In front of a popular Ketchum pizzeria and Italian restaurant, signs read, “Now Hiring. All positions.” At Sun Valley Resort—one of the largest employers in the area—some 80 job openings are posted online. In the newspaper classifieds, dozens of ads stream below the heading of “Help Wanted.”
As many Ketchum-area businesses continue to recover from the ravages of the COVID-19 pandemic, they are encountering another major challenge: a shortage of workers.
“We’re struggling like the rest of them,” said Chip Atkinson, co-owner of Atkinsons’ Markets, which has grocery stores in Ketchum, Hailey and Bellevue. “It’s tough.”
Atkinson said his company currently has 10-15 job openings at its stores, mostly entry-level positions such as cashiers, deli staff and service workers. Most upper-level positions are held by loyal, long-term employees, he said.
It is well known in resort towns that businesses turnover staff. Young people might be testing living in a ski town for a year. College students return home but only for the summer. Professionals might work a service job until they can find a position in their preferred sector.
However, things feel different now, Atkinson said. Fewer people are walking through the door to inquire about work or pick up an application.
“It feels like it’s pretty significant,” he said.
Part of the problem, Atkinson believes, is a shortage of foreign workers who typically flock to the area to work at Sun Valley Resort on temporary work visas. The visas were suspended during the height of the COVID-19 pandemic and, as the pandemic lingers, the visa programs have not fully scaled up. Workers on government J-1 visas would sometimes come to Atkinsons’ to get a second, part-time job, Atkinson said. But, not lately, he noted.
“We haven’t seen that yet,” he said.
The slight shortage of staff has prompted some changes, Atkinson said. During the pandemic, the Ketchum store started closing at 8 p.m. instead of 9 p.m. That will likely continue. One day last week, he had to juggle staff to make sure all delivery orders could be filled. Employees are given the opportunity to work extra hours or to work six days a week instead of five.
“If it gets significantly busier, it could be tough,” Atkinson said.
Adelaide Smithmason, general manager of Enoteca restaurant in Ketchum, said her restaurant has been busy and she is gradually returning operations to pre-COVID levels, but she’s worried about having enough employees. She has a core staff who stayed with the restaurant during the pandemic, she said, but now she needs additional workers as business picks up and the busy summer season arrives. She has hired some college students to work for the summer, but they will likely leave in August.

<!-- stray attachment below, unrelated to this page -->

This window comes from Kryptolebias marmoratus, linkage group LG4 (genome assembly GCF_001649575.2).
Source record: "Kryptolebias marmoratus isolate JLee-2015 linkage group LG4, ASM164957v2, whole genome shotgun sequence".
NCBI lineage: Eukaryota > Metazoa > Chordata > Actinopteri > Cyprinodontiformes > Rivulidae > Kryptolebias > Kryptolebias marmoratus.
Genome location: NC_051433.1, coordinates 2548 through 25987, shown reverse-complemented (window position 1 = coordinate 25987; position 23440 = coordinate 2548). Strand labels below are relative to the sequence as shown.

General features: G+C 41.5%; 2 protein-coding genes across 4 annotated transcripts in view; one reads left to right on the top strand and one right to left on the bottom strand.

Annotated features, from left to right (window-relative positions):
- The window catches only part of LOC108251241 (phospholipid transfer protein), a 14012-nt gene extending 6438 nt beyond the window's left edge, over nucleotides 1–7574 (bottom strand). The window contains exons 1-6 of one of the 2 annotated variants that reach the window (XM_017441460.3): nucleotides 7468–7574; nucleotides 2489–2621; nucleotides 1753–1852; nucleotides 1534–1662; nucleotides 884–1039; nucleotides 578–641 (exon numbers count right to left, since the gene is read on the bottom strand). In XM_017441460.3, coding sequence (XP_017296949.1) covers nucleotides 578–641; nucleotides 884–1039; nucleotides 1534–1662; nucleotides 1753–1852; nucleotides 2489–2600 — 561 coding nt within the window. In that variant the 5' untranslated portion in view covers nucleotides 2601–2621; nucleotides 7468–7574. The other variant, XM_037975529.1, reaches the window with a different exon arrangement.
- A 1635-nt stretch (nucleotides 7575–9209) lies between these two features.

Smithmason said one cause of the shortage is apparent.
“Housing is a huge issue,” she said.
She said she has seen local workers have their rental units sold or rents doubled in the pandemic-fueled real estate boom in the area. One of her employees had been living in someone’s garage, she said.
Olin Glenne, owner of Sturtevants, which operates four sports stores in the Wood River Valley, agreed that a lack of affordable, workforce housing is an issue. However, he said, his business has benefited from having a group of long-term, loyal employees and low turnover.
“I feel like I’m sneaking through right now,” he said. “I think I’ve been lucky, but I feel like I’m an anomaly.”
Glenne said the trend of the fall and spring “slack” seasons getting busier in the Ketchum-Sun Valley area has helped him give his employees full-time work for much more of the year. He was able to hire one employee from out of the area, he said, and has turned to hiring some younger people to fill out the staff for the summer.
“Business is strong,” he said. “We had a very busy winter and spring and I see the momentum continuing.”
Sun Valley Resort is also expecting a very busy summer, but concerns about staffing persist, said Bridget Higgins, director of marketing and public relations. Hiring seasonal employees to work in the busy summer and winter months “poses a challenge,” she said.
“We are not immune to the staffing shortages in the valley,” Higgins said. “We are working closely with our partners to strategize how best to work through this challenge as a team.”
The resort does provide housing for many employees in dorms near the Sun Valley Lodge. But, as shown in national data, other factors could be at play. The U.S. Department of Labor reported this month that the nation had 9.3 million job openings in April, at a time when millions of Americans remained unemployed. Economic experts and politicians have speculated that the causes of jobs going unfilled range from lingering fear of catching COVID-19 and a lack of childcare to preferring to collect unemployment benefits, which were expanded during the pandemic.
The worker shortages have impacted mountain resorts in many regions, the Colorado-based National Ski Areas Association reported this month.
“Like many industries, ski areas struggled to find workers this season,” the organization stated in a report on the 2020-21 ski season. “Sixty percent of responding ski areas stated that they were not fully staffed this winter. The pause on J-1 and H-2b international worker visa programs was a contributing factor; the average ski area was short 55 employees, half of whom would have come on an international work visa.”
For his part, Atkinson said he believes an influx of new residents in the Wood River Valley likely created more demand for on-site workers to support them, and possibly drew some away from retail businesses and restaurants. But in the end, he said, it’s unclear to him why more applicants aren’t showing up.
“It’s a mystery,” he said.